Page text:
HOW TO RAISE A FAMILY OF TWELVE WITH BANANAS

You do not talk to Moises Torrentira, Sr. about aerial spraying in Cavendish banana plantations killing people or sending them to hospitals for respiratory diseases due to exposure from fungicides.            If you do that he would engage you in a debate and present himself, his wife and eleven children as Exhibit No. 1 to dispute your argument.            Because Torrentina, 58, and his family had lived all their lives near a banana plantation which provided him work that fed his family for years. Working as a flagman for five years to guide spray planes—before the planes used the hi-technology Global Positioning System (GPS)—in 1969, he retired as a banana farm worker in 1992 as a tractor operator. Now semi-retired, he had used his retirement pay to plant bananas in five hectares of his land in Baguio under a growership contract with Davao Fruits Corporation, subsidiary of Sumifru Philippines.

 Torrentira, Tatay Jose to friends, would let out a loud guffaw about talks straying to allegations of banana workers becoming sterile after exposure to fungicides sprayed aerially to fight off the deadly leaf disease Black Sigatoka.            “How come I have eleven children?” he would ask with a naughty grin, saying fungicide spray never factored in his manliness.

            Tatay Jose has resurfaced to talk about bananas and aerial spraying as the Court of Appeals in Cagayan de Oro hears a petition by the Pilipino Banana Growers and Exporters Association (PBGEA) against a Davao City ordinance banning aerial spraying in the banana plantations. PBGEA is contesting the ordinance passed by the Davao City Council on the basis of alleged health risks to people.

While the CA is hearing the appeal, the Interface Development Intervention (IDIS) and the Mamamayang Ayaw sa Aerial Spraying (MAAS), which lobbied for the approval of the ordinance, are conducting massive rallies in Davao City and Cagayan de Oro in what PBGEA said is an attempt to influence the court.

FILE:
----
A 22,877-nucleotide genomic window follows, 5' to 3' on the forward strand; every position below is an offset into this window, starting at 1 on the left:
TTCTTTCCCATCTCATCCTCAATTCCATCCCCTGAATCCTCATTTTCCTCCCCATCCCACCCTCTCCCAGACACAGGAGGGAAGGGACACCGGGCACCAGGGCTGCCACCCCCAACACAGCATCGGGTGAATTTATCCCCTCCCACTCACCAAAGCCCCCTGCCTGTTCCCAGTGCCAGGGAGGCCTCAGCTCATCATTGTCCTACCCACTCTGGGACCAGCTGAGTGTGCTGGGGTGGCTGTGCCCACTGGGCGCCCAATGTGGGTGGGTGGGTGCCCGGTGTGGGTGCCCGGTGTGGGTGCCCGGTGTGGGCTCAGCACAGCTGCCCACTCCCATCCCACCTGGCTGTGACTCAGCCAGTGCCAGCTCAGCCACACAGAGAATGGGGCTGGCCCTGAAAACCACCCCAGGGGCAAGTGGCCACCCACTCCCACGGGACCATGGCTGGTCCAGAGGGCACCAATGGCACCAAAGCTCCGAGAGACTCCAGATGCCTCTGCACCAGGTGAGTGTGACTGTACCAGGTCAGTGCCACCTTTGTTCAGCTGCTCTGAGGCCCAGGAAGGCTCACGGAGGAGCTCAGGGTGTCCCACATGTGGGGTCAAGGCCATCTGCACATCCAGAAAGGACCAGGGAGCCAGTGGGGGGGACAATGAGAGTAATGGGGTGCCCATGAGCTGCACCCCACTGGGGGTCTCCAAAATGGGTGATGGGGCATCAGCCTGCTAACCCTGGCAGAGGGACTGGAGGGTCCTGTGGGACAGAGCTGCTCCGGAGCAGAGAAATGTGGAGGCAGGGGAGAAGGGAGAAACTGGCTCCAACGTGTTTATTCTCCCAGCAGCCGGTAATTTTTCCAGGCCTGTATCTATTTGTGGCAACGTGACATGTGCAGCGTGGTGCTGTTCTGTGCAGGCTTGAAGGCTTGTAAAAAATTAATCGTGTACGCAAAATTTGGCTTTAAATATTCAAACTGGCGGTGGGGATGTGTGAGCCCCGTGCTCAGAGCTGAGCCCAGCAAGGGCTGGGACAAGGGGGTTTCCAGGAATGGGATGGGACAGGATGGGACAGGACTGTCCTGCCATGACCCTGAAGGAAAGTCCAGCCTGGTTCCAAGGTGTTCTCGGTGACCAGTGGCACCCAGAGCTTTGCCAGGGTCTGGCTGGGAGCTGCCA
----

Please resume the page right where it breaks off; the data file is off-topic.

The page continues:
“These accusations by the NGOs are baseless and are plain lies. It’s us who know the truth and what is really happening here in the communities near the plantations,” said Mang Jose.“Before the GPS technology, there were the flagmen. We would hold up flags as signals for the pilots so they would know where and when to spray. I was one of the first flagmen hired by the banana plantation here,“ said Tatay Moises, recalling that he would sometimes be hit by the spraying.

“I never got sick and remains strong despite being exposed. If only the people being fooled by the NGOs who claim that we are dying here could see me, I know they too would believe that aerial spraying is not causing us any harm,” he said. “All my children are healthy, had a happy childhood living near the plantation and attended decent schools. If these NGO’s claim that exposure to aerial sprayers can cause infertility and sterility, then why do I have 11 children who are achievers in school and are even scholars,” added Tatay Moises, whose eldest is 32 and the youngest 10 years old.

Leopoldo Baguio, a barangay councilman since 2002 of Barangay Tigatto that hosts one of the banana plantations, supports Tatay Jose. A banana worker for 20 years, his house near a plantation is not a stranger to drifts.

“None of my seven children ever got sick,” he says. As a barangay official he knows how his once rebel-infested barangay was transformed into a progressive community by banana plantations that provided jobs and helped improved the living conditions of the people.Baguio and Tatay Jose are thankful that the CA has issued a Temporary Restraining Order against the ordinance. The Court of Appeals should not hear the NGOs who are peddling lies about aerial spraying but the thousands of workers that would be displaced due to the ban, they said.

PBGEA said about 20,000 workers in Davao City alone are in danger of losing their job if the ban is imposed on the banana industry that is the city’s major dollar earner and employer.    
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